Unlike other anime series, such as Steam Detectives, which lay a steampunk façade over what is essentially a generic action storyline, Last Exile conveys the spirit as well as the style of steampunk. It unfolds like a Japanese adaptation of a long-lost collaboration between Jules Verne and H.G. Wells, with a dash of Michael Moorcock's The Dancers at the End of Time series for good measure. If the image of enormous steam-powered flying warships exchanging broadsides while tiny machine-gun-mounted aircraft swoop and soar between them like iron mosquitoes excites you at all, this is the series for you.
The four episodes that make up Positional Play deepen and extend the overall storyline with a strong focus on Claus and Lavi. While the previous volume threw a number of characters and plot elements at the viewer, without much context or a strong anchor to draw us into the story, Positional Play allows us to know our bedraggled sky couriers a little better. As a result, they begin to come into their own as underdog heroes of the tale instead of mere observers of a spectacle we know -- and care -- little about. The Guild, previously glimpsed only as a distant puppetmaster directing the warring factions of Prester, also emerges from the clouds with a (mostly) human face, represented by a pair of aristocratic albinos who, in their jaded condescension, would be annoying if they weren't such compellingly creepy bastards. Over the course of these episodes, the various dangling threads of the story begin to weave together into a riveting and emotionally resonant arabesque of political intrigue, grand adventure, and personal drama.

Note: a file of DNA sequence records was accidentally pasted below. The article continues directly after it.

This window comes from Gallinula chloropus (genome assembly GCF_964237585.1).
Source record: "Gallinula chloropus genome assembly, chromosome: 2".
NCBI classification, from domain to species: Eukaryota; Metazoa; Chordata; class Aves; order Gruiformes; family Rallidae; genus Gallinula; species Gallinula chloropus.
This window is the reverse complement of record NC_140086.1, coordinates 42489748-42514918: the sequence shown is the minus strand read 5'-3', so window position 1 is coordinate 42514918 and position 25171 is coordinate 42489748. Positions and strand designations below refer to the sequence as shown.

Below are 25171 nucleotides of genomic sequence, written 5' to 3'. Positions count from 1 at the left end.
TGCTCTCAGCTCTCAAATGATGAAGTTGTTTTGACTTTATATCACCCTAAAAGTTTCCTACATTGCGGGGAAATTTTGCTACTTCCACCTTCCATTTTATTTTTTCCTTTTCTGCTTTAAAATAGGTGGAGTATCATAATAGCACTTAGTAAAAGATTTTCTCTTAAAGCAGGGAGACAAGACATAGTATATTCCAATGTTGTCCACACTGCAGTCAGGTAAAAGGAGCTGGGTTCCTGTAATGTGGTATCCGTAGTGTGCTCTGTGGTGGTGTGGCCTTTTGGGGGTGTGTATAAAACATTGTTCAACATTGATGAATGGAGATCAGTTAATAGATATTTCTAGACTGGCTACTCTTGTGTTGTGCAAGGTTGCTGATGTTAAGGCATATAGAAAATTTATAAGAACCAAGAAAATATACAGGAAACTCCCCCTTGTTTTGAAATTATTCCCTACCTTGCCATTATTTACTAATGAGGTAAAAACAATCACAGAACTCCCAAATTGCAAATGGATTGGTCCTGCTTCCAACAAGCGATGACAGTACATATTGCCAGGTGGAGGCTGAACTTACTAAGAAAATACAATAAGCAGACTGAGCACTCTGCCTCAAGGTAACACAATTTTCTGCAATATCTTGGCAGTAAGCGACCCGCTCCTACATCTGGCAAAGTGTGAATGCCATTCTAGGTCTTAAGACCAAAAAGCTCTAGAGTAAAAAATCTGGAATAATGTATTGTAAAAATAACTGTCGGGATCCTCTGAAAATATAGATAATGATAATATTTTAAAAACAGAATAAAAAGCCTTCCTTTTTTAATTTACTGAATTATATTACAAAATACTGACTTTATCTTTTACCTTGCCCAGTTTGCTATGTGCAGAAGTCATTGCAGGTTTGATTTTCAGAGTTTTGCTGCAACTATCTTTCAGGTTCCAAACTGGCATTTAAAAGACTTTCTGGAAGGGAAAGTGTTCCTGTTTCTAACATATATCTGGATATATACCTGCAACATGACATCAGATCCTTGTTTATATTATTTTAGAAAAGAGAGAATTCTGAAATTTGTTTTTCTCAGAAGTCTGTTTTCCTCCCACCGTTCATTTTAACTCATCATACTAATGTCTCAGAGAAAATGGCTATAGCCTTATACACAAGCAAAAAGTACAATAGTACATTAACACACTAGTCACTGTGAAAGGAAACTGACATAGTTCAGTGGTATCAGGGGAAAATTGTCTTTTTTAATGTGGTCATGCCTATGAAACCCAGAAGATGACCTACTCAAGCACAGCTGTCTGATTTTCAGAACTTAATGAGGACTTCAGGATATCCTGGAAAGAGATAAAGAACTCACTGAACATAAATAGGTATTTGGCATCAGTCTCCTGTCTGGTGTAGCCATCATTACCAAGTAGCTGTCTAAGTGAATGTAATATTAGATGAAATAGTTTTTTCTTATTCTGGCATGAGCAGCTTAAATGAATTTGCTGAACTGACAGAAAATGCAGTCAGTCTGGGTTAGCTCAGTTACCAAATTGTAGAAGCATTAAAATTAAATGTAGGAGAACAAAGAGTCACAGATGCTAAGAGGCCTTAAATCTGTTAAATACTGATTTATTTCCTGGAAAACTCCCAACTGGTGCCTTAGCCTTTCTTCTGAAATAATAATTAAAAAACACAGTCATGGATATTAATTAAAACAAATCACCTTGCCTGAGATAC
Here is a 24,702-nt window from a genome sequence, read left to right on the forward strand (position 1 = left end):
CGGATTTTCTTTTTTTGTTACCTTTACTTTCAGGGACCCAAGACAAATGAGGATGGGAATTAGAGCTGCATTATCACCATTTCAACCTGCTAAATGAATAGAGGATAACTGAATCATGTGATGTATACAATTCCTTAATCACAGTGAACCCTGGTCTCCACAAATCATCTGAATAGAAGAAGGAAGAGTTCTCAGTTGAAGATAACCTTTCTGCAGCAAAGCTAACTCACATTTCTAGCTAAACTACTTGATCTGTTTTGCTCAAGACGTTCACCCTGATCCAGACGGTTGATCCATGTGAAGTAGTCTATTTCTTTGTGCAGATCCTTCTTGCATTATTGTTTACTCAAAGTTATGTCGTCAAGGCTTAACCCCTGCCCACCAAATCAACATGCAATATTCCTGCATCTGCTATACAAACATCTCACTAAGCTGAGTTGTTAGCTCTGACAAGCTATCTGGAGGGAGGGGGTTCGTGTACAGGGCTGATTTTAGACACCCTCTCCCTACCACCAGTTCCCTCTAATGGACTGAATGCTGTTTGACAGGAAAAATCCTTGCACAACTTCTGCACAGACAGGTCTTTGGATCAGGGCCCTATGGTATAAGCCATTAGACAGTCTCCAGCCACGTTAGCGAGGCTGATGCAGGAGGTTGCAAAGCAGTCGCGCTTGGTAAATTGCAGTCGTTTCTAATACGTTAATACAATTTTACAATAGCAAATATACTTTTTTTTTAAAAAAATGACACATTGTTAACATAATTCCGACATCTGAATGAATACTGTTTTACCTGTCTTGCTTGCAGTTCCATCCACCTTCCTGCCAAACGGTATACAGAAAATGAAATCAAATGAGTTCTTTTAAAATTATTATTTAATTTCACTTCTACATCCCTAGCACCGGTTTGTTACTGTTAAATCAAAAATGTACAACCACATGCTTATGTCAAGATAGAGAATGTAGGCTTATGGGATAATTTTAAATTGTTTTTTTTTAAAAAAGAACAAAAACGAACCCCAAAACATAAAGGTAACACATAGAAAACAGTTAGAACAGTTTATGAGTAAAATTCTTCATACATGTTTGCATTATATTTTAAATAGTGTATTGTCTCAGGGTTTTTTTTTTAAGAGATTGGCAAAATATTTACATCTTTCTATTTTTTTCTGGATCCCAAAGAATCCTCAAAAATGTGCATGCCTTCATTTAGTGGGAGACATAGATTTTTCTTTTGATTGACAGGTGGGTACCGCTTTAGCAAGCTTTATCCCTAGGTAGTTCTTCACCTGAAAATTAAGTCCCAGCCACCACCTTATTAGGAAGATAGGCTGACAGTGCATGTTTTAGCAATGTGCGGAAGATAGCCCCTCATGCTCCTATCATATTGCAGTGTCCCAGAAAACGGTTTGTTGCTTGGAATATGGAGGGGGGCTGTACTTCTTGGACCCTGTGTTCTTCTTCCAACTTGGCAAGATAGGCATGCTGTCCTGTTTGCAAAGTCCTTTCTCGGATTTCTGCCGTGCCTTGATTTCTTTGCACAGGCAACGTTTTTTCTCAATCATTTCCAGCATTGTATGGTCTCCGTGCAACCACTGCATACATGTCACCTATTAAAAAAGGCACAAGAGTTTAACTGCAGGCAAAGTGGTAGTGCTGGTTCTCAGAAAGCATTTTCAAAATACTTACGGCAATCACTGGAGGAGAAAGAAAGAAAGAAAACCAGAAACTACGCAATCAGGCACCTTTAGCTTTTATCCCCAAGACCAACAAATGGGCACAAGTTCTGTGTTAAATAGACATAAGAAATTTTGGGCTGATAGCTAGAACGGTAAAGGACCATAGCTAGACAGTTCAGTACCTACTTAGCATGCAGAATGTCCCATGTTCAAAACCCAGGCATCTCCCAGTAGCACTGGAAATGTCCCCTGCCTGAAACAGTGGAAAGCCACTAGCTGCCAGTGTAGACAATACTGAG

Geneon's presentation of Last Exile: Positional Play is on a par with the first DVD in the series -- technically top notch, though a little light on extra features. As with the first volume, the transfer is excellent and presents the luminous earth tones and ethereal sky blues that dominate the color palette with near-flawless clarity. Audio is offered in the original Japanese or English dub in Dolby Digital 2.0 Stereo, and is lively and dynamic. The voice acting on both tracks is excellent and will delight both dub and sub fans. The striking opening theme, "Cloud Age Symphony" by Shuntaro Okino, is still here, as is the feather-light voice of Hitomi Ishiguro on the sweetly melancholy closing theme, "Over the Sky." Dolce Triade's instrumental score bounces all over the musical map, from polyrhythmic electronica to Irish folk music, and adds significantly to Last Exile's dramatic impact.
Extras include a "clean" closing animation, the original Japanese end credits, a collection of Last Exile series and soundtrack promo spots, and the inevitable art gallery, along with a set of Geneon DVD trailers.
While the first volume of Last Exile left me intrigued but unsure of where it was all going, this second installment is where the story really comes together. Melding equal measures of action, adventure, drama, and comedy, Last Exile: Positional Play is the rare anime title that transcends the conventions of the genre to tell a story that even viewers who aren't anime fans may find compelling.
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Scales of Justice
* 1.78:1 Anamorphic
* Dolby Digital 2.0 Stereo (English)
* Dolby Digital 2.0 Stereo (Japanese)
Running Time: 100 Minutes
Release Year: 2003
MPAA Rating: Not Rated
* Non-Credit Ending
* Original Japanese Ending
* Commercial Collections
* Art Gallery
* Geneon Animation Previews
* Official Site
* Last Exile Fan Site
* DVD Verdict Review - Volume 1